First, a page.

But even more distressing to me are the responses of the Slovak and Hungarian governments, namely that their countries have homogenous Christian populations that would not absorb these predominantly Muslim immigrants. There may be some truth to that, but it seems a cop-out. There also may be truth to the argument that prosperous Gulf states would be better suited to handle them, but there may be valid counter-arguments that the cultural similarities among these Middle Eastern countries are deceptively similar.
In either event, it seems ironic that Hungary would be so reluctant to assist, even going to the extent of closing down Keleti for two days, in addition to fencing off its border with Serbia. Because the Hungarian nation itself suffered a refugee crisis in the aftermath of the failed Revolution of 1956, which was crushed by the Soviet military. As this very insightful CNN article points out, it was precisely the route from Budapest through western Hungary to the Austrian border that those refugees fled.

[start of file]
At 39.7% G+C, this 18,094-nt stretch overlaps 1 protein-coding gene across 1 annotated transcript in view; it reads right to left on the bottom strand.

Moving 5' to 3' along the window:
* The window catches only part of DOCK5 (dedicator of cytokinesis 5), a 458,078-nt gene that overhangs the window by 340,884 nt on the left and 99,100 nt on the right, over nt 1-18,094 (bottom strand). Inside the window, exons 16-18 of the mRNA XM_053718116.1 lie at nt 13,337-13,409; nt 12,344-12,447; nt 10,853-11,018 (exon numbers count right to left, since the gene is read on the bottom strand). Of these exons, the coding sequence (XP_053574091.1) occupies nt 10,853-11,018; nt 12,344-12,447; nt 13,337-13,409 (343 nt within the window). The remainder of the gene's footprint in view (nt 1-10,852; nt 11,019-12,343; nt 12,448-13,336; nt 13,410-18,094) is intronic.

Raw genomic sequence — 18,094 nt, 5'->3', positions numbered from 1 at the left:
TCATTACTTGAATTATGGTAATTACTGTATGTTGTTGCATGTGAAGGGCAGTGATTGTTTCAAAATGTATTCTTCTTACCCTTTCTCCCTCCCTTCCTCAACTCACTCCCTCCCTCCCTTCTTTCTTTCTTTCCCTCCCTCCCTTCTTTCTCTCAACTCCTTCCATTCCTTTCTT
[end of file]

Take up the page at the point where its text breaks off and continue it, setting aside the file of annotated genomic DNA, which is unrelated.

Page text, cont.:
And that is another route I have traveled many times myself. Always, of course, in relative comfort, but it makes me feel more connected to today’s situation.
As bleak as the situation may seem, we can take heart in images of Austrians and German welcoming these Syrians and others into their countries, into their homes, and into their cars for rides from Budapest to Austria and beyond. And by German chancellor Angela Merkel’s generous response, even in the face of criticism by her own coalition members. And by Pope Francis, who on Sunday called on every Catholic parish and convent in Europe to shelter one refugee family. I hope and pray these churches will follow suit.